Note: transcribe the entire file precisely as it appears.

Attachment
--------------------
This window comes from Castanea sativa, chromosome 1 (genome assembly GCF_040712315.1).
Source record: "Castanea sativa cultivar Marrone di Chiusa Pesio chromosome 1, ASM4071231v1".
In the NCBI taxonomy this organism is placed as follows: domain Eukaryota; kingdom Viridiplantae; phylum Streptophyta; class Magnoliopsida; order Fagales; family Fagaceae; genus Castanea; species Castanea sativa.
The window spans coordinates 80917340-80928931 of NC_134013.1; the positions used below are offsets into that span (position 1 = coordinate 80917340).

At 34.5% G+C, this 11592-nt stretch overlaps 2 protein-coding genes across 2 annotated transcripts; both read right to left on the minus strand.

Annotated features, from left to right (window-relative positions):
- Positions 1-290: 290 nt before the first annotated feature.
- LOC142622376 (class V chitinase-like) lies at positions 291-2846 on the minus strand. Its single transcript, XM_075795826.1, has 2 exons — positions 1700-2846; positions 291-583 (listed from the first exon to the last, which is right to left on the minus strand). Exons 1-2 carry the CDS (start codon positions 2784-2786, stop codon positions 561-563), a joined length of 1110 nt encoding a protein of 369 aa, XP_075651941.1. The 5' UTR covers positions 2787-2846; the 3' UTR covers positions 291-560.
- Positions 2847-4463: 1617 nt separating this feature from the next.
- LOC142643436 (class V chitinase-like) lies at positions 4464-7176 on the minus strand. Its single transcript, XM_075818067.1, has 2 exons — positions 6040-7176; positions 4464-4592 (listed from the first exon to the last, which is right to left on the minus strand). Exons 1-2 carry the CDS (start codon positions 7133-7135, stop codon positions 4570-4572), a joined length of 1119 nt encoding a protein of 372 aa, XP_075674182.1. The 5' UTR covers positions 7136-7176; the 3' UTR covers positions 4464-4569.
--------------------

This window comes from Castanea sativa, chromosome 1 (genome assembly GCF_040712315.1).
Source record: "Castanea sativa cultivar Marrone di Chiusa Pesio chromosome 1, ASM4071231v1".
In the NCBI taxonomy this organism is placed as follows: domain Eukaryota; kingdom Viridiplantae; phylum Streptophyta; class Magnoliopsida; order Fagales; family Fagaceae; genus Castanea; species Castanea sativa.
The window spans coordinates 80917340-80928931 of NC_134013.1; the positions used below are offsets into that span (position 1 = coordinate 80917340).

At 34.5% G+C, this 11592-nt stretch overlaps 2 protein-coding genes across 2 annotated transcripts; both read right to left on the minus strand.

Annotated features, from left to right (window-relative positions):
- Positions 1-290: 290 nt before the first annotated feature.
- LOC142622376 (class V chitinase-like) lies at positions 291-2846 on the minus strand. Its single transcript, XM_075795826.1, has 2 exons — positions 1700-2846; positions 291-583 (listed from the first exon to the last, which is right to left on the minus strand). Exons 1-2 carry the CDS (start codon positions 2784-2786, stop codon positions 561-563), a joined length of 1110 nt encoding a protein of 369 aa, XP_075651941.1. The 5' UTR covers positions 2787-2846; the 3' UTR covers positions 291-560.
- Positions 2847-4463: 1617 nt separating this feature from the next.
- LOC142643436 (class V chitinase-like) lies at positions 4464-7176 on the minus strand. Its single transcript, XM_075818067.1, has 2 exons — positions 6040-7176; positions 4464-4592 (listed from the first exon to the last, which is right to left on the minus strand). Exons 1-2 carry the CDS (start codon positions 7133-7135, stop codon positions 4570-4572), a joined length of 1119 nt encoding a protein of 372 aa, XP_075674182.1. The 5' UTR covers positions 7136-7176; the 3' UTR covers positions 4464-4569.